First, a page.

Some kinds of support items (like soulshot, for example) are also graded. I had soulshot of class D, but because I was using a no grade weapon, it wouldn't work. I also had a spell to enchant D grade armor, but because I didn't have any D grade armor, the spell wouldn't work.

As your character increases, however, you will find that creatures who are a few levels below you, will stop dropping things and will no longer give you experience points for the kill. This is so that the player is forced to venture in to the game, rather than just pick on the easy targets. You will also notice that as you progress in levels, the next level up requires more XP to attain.

Generally, when you target an enemy, a box appears at the top centre of the screen with the enemies current HP. You will see their HP decrease during the fight. The enemies name, however, will also be a different colour depending on the level difference between you and it. Red means you're taking on someone out of your league, down through yellow and white, to navy blue, where the character isn't likely to drop anything for you.

After a couple of hours of playing, it is generally possible to achieve level ten and get a good feel for the game, before starting to get stuck in to the meatier parts of the game and start to put some effort in to adventuring and levelling.

When buying or making armor, there can sometimes be additional bonuses for wearing armor of a complete set, so chose your weapons and armor carefully when you cross grades.


As your character has a limit to the amount of weight they can carry, you can go to a warehouse and store items there. You can call in to any warehouse you like and retrieve the items at a later date. The basic warehouse and transfer rules are as follows...

Personal Warehouse can be accessed from any warehouse in the game. You can put an item in to your personal warehouse in one town, and extract it in another. It does cost to deposit items in the warehouse, but not to withdraw them.

Freight is the way to transfer items between two of your characters. Operates just like the persoanl warehouse, with the exception that the character has to pick up the freight from the same warehouse in which it was deposited.

Clan Warehouses are the same as personal warehouses, but are accessable by all clan members.

Not every warehouse member can handle freight, by the way. Normally, there should be one warehouse staff who can handle freight, though, just try them in turn.

Also note that the behaviour of freight can be changed on the server, so if you are having problems, check with a GM as to the server specific rules.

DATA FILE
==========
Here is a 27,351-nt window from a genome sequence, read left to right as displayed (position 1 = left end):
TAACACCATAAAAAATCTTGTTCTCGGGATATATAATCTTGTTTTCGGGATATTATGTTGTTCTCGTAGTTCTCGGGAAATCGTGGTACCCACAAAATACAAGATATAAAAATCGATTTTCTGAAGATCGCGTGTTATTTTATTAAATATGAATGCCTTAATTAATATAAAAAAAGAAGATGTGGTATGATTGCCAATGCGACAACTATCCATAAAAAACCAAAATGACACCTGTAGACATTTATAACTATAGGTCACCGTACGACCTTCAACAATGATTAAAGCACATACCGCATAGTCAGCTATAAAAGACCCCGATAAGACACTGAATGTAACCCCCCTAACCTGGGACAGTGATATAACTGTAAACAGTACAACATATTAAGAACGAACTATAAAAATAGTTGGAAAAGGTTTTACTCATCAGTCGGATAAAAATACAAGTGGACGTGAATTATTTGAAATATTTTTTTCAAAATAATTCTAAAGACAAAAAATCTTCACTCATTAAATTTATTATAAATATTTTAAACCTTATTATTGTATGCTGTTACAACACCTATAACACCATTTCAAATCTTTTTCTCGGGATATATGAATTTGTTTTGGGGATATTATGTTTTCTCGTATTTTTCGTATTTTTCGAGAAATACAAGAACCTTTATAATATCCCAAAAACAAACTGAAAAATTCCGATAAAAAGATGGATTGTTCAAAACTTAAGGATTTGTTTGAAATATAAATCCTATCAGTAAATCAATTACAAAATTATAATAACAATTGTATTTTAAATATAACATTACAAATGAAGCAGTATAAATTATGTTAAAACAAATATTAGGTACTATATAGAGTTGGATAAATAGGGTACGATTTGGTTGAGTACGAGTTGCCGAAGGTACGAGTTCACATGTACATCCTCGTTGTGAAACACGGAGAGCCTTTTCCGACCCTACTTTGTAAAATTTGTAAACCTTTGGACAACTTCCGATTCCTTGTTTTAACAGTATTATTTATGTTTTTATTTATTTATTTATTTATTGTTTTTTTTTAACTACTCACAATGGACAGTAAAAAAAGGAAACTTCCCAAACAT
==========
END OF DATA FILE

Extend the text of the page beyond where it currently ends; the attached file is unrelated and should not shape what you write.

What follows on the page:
In order to join a clan, a member of the clan must invite the other character to join. That means both characters have to be on line at the same time. If you can only have one account on-line at the time, then using the clan warehouse as a freight-type option without the location restriction, is much harder to pull off as you would need both your characters to be on line at the same time.

I wasted an awful lot of Adena in transport fees finding all this out.

Trades can be initiated between two people in order to pass items between them. Dropping items on the floor for another character to pick them up is not recommended, as some game bugs have seen the items stuck to the floor and thus lost, as no one can pick them up again.

This is a look at the inventory window. It controls items that you are wearing in the top section, and in the middle section you can see items that your character is currently carrying.

Note the, "quest," tab. This will show you the current quest items that you are carrying. It is also useful as a reminder to where you are in some quests, as well as looking at the quest window itself.

In the wearing part, you can see sections for the various items you can wear. Two rings, two earings and a necklace are the more usual fare. These are usually items used for defence against magic spells cast by enemies. To the left you can see the more usual slots for helmet, armor, shoes, gloves and weapon/shield. You can drag items from the list in the middle, in to these slots. Remember that enabling an item that is above your characters grade will handicap your character.

You can also drag items from here in to the quick bar on the right, so that you can access them by pressing the F keys. Remember that this can work for a variety of items, including weapons (for quick change) and spells such as soulshot and spiritshot.

At the bottom of the window is the amount of Adena (money) you are carrying, (you can also store money in a warehouse, trade it to someone or freight it to another character) and also your current weight status. As your character progresses, it is possible to carry more weight, but the average is 50% of your capability. Anything over this, and you are burdening yourself. 100% weight and you will hardly be able to move. Don't do what I did, which is to stock up with 10,000 soul shot and wonder why you can't walk. Some servers report that soulshot carries no weight, but on most, it does.

This shows you what happens when a character is carrying too much weight, or some other bonus/handicap is applied beyond the normal play. Hovering the mouse over the icon will give you an explanation of what the penalty is, and why you've got it. In this case, because I'm carrying too much, my rate of recovery is slowed down.

The image above shows the figures that are displayed if you hover the mouse over the weight bar. The figure on the right is your 100% maximum, and the figure on the left is your current burden. Everything you carry, including armor, etc. will have a weight associated. Sometimes, magical items are available to help with the weight issue. As you level up, your natural ability to carry more also increases, so you will be able to wear heavier, more powerful armor as you progress.